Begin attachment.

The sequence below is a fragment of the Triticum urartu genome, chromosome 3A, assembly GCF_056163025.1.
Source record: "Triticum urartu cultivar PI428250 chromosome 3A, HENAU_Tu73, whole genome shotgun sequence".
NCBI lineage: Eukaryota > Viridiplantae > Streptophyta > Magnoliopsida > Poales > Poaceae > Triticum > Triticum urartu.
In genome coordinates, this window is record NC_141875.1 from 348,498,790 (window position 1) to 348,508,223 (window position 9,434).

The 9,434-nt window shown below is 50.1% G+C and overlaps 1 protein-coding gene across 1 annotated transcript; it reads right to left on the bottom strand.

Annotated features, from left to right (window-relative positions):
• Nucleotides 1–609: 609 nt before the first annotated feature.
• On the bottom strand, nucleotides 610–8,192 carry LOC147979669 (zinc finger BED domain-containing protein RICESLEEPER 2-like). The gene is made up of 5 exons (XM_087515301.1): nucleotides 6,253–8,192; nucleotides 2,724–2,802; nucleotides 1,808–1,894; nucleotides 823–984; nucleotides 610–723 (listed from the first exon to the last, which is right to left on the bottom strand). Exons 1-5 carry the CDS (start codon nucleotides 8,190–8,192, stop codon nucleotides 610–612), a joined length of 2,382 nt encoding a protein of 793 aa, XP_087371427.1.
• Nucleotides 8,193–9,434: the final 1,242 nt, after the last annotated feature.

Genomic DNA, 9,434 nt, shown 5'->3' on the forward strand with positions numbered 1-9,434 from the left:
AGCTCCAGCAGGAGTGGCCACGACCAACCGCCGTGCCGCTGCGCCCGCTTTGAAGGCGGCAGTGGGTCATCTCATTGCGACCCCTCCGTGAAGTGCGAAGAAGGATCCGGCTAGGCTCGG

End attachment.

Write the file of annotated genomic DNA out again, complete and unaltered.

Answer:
The sequence below is a fragment of the Triticum urartu genome, chromosome 3A, assembly GCF_056163025.1.
Source record: "Triticum urartu cultivar PI428250 chromosome 3A, HENAU_Tu73, whole genome shotgun sequence".
NCBI lineage: Eukaryota > Viridiplantae > Streptophyta > Magnoliopsida > Poales > Poaceae > Triticum > Triticum urartu.
In genome coordinates, this window is record NC_141875.1 from 348,498,790 (window position 1) to 348,508,223 (window position 9,434).

The 9,434-nt window shown below is 50.1% G+C and overlaps 1 protein-coding gene across 1 annotated transcript; it reads right to left on the bottom strand.

Annotated features, from left to right (window-relative positions):
• Nucleotides 1–609: 609 nt before the first annotated feature.
• On the bottom strand, nucleotides 610–8,192 carry LOC147979669 (zinc finger BED domain-containing protein RICESLEEPER 2-like). The gene is made up of 5 exons (XM_087515301.1): nucleotides 6,253–8,192; nucleotides 2,724–2,802; nucleotides 1,808–1,894; nucleotides 823–984; nucleotides 610–723 (listed from the first exon to the last, which is right to left on the bottom strand). Exons 1-5 carry the CDS (start codon nucleotides 8,190–8,192, stop codon nucleotides 610–612), a joined length of 2,382 nt encoding a protein of 793 aa, XP_087371427.1.
• Nucleotides 8,193–9,434: the final 1,242 nt, after the last annotated feature.

Genomic DNA, 9,434 nt, shown 5'->3' on the forward strand with positions numbered 1-9,434 from the left:
AGCTCCAGCAGGAGTGGCCACGACCAACCGCCGTGCCGCTGCGCCCGCTTTGAAGGCGGCAGTGGGTCATCTCATTGCGACCCCTCCGTGAAGTGCGAAGAAGGATCCGGCTAGGCTCGG